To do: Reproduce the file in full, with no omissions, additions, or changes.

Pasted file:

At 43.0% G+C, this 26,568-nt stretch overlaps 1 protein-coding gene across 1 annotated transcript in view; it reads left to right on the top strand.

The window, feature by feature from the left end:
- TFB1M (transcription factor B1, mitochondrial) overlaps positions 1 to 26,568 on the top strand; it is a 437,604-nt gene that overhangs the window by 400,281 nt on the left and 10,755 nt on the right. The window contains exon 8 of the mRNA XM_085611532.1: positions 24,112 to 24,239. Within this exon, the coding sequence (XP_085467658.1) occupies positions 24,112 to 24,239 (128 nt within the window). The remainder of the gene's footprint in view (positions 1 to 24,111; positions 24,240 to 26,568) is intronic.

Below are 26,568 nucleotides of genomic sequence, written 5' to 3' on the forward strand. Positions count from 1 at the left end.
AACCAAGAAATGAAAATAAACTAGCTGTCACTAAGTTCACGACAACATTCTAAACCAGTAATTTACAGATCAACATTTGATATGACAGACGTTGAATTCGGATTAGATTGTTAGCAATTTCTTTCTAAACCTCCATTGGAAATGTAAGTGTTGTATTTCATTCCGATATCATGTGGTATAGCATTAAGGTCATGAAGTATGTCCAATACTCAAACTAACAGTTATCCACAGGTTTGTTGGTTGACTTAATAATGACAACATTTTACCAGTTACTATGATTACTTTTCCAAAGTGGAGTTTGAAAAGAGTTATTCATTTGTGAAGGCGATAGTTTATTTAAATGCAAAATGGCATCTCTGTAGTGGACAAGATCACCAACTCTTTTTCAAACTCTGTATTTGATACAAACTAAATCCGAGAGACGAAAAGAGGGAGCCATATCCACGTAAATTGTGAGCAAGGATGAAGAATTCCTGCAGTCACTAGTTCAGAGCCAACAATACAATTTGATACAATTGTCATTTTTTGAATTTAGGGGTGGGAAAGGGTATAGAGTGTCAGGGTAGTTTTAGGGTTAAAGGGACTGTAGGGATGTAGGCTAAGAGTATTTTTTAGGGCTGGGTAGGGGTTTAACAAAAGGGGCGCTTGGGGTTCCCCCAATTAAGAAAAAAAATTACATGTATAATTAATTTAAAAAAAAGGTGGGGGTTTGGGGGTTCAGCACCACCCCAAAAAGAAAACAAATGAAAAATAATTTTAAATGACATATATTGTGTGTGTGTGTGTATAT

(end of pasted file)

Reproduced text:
At 43.0% G+C, this 26,568-nt stretch overlaps 1 protein-coding gene across 1 annotated transcript in view; it reads left to right on the top strand.

The window, feature by feature from the left end:
- TFB1M (transcription factor B1, mitochondrial) overlaps positions 1 to 26,568 on the top strand; it is a 437,604-nt gene that overhangs the window by 400,281 nt on the left and 10,755 nt on the right. The window contains exon 8 of the mRNA XM_085611532.1: positions 24,112 to 24,239. Within this exon, the coding sequence (XP_085467658.1) occupies positions 24,112 to 24,239 (128 nt within the window). The remainder of the gene's footprint in view (positions 1 to 24,111; positions 24,240 to 26,568) is intronic.

Below are 26,568 nucleotides of genomic sequence, written 5' to 3' on the forward strand. Positions count from 1 at the left end.
AACCAAGAAATGAAAATAAACTAGCTGTCACTAAGTTCACGACAACATTCTAAACCAGTAATTTACAGATCAACATTTGATATGACAGACGTTGAATTCGGATTAGATTGTTAGCAATTTCTTTCTAAACCTCCATTGGAAATGTAAGTGTTGTATTTCATTCCGATATCATGTGGTATAGCATTAAGGTCATGAAGTATGTCCAATACTCAAACTAACAGTTATCCACAGGTTTGTTGGTTGACTTAATAATGACAACATTTTACCAGTTACTATGATTACTTTTCCAAAGTGGAGTTTGAAAAGAGTTATTCATTTGTGAAGGCGATAGTTTATTTAAATGCAAAATGGCATCTCTGTAGTGGACAAGATCACCAACTCTTTTTCAAACTCTGTATTTGATACAAACTAAATCCGAGAGACGAAAAGAGGGAGCCATATCCACGTAAATTGTGAGCAAGGATGAAGAATTCCTGCAGTCACTAGTTCAGAGCCAACAATACAATTTGATACAATTGTCATTTTTTGAATTTAGGGGTGGGAAAGGGTATAGAGTGTCAGGGTAGTTTTAGGGTTAAAGGGACTGTAGGGATGTAGGCTAAGAGTATTTTTTAGGGCTGGGTAGGGGTTTAACAAAAGGGGCGCTTGGGGTTCCCCCAATTAAGAAAAAAAATTACATGTATAATTAATTTAAAAAAAAGGTGGGGGTTTGGGGGTTCAGCACCACCCCAAAAAGAAAACAAATGAAAAATAATTTTAAATGACATATATTGTGTGTGTGTGTGTATAT